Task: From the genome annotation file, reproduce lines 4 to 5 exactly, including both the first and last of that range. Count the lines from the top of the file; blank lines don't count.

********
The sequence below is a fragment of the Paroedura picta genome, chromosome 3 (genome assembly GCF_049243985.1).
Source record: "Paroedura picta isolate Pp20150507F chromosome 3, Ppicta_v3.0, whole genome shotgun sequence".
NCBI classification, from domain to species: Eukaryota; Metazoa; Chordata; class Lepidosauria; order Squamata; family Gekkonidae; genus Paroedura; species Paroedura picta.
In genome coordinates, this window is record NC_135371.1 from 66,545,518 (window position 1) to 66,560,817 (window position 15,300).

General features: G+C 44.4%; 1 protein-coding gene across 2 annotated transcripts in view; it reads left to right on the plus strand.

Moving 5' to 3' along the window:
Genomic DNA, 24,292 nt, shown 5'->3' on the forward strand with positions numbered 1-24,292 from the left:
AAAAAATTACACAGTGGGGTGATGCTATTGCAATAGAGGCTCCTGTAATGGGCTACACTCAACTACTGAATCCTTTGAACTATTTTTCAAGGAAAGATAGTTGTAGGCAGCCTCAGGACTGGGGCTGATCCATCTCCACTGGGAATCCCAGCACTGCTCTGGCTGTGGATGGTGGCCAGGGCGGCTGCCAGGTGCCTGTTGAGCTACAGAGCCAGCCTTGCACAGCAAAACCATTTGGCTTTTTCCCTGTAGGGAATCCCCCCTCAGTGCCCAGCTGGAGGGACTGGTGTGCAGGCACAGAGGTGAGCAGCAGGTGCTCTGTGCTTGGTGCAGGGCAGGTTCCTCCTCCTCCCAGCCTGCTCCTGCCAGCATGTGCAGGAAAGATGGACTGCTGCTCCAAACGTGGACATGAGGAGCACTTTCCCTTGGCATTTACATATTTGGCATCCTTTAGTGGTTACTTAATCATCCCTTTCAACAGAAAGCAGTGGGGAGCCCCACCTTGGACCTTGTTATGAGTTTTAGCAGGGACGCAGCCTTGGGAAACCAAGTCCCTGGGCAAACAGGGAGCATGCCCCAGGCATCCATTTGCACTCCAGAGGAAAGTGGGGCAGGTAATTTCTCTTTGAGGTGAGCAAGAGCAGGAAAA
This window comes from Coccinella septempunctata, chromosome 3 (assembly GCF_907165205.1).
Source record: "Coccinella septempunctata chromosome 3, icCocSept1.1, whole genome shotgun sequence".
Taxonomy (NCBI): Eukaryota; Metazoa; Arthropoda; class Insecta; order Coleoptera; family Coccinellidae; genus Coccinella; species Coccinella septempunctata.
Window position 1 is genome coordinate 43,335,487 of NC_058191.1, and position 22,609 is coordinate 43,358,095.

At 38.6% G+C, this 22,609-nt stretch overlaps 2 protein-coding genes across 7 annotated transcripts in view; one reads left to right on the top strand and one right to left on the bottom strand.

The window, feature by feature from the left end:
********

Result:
In genome coordinates, this window is record NC_135371.1 from 66,545,518 (window position 1) to 66,560,817 (window position 15,300).

General features: G+C 44.4%; 1 protein-coding gene across 2 annotated transcripts in view; it reads left to right on the plus strand.